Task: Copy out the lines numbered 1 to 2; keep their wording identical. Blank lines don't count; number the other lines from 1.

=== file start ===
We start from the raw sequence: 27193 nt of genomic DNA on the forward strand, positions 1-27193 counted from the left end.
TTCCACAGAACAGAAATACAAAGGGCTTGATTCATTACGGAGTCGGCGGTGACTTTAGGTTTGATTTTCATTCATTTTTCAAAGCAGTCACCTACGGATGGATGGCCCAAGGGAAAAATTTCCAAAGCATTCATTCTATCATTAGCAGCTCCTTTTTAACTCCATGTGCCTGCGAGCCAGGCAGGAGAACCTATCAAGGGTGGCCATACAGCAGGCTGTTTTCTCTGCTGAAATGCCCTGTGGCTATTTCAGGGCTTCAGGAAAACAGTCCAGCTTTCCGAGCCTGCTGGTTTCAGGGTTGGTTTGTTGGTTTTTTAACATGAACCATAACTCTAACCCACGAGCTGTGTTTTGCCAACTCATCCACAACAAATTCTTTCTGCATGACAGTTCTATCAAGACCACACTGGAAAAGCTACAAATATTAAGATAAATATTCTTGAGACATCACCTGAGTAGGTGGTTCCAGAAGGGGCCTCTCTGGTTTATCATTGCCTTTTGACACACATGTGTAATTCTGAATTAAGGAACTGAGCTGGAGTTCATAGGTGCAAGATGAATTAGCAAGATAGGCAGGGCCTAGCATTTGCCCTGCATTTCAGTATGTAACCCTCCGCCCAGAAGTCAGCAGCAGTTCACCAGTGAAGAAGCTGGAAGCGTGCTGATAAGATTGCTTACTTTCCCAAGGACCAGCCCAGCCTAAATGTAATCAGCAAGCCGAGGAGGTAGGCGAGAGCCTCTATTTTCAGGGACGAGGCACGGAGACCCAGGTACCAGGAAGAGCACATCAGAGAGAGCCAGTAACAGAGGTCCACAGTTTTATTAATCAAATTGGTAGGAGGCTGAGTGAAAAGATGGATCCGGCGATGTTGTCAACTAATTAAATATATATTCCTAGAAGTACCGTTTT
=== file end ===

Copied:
We start from the raw sequence: 27193 nt of genomic DNA on the forward strand, positions 1-27193 counted from the left end.
TTCCACAGAACAGAAATACAAAGGGCTTGATTCATTACGGAGTCGGCGGTGACTTTAGGTTTGATTTTCATTCATTTTTCAAAGCAGTCACCTACGGATGGATGGCCCAAGGGAAAAATTTCCAAAGCATTCATTCTATCATTAGCAGCTCCTTTTTAACTCCATGTGCCTGCGAGCCAGGCAGGAGAACCTATCAAGGGTGGCCATACAGCAGGCTGTTTTCTCTGCTGAAATGCCCTGTGGCTATTTCAGGGCTTCAGGAAAACAGTCCAGCTTTCCGAGCCTGCTGGTTTCAGGGTTGGTTTGTTGGTTTTTTAACATGAACCATAACTCTAACCCACGAGCTGTGTTTTGCCAACTCATCCACAACAAATTCTTTCTGCATGACAGTTCTATCAAGACCACACTGGAAAAGCTACAAATATTAAGATAAATATTCTTGAGACATCACCTGAGTAGGTGGTTCCAGAAGGGGCCTCTCTGGTTTATCATTGCCTTTTGACACACATGTGTAATTCTGAATTAAGGAACTGAGCTGGAGTTCATAGGTGCAAGATGAATTAGCAAGATAGGCAGGGCCTAGCATTTGCCCTGCATTTCAGTATGTAACCCTCCGCCCAGAAGTCAGCAGCAGTTCACCAGTGAAGAAGCTGGAAGCGTGCTGATAAGATTGCTTACTTTCCCAAGGACCAGCCCAGCCTAAATGTAATCAGCAAGCCGAGGAGGTAGGCGAGAGCCTCTATTTTCAGGGACGAGGCACGGAGACCCAGGTACCAGGAAGAGCACATCAGAGAGAGCCAGTAACAGAGGTCCACAGTTTTATTAATCAAATTGGTAGGAGGCTGAGTGAAAAGATGGATCCGGCGATGTTGTCAACTAATTAAATATATATTCCTAGAAGTACCGTTTT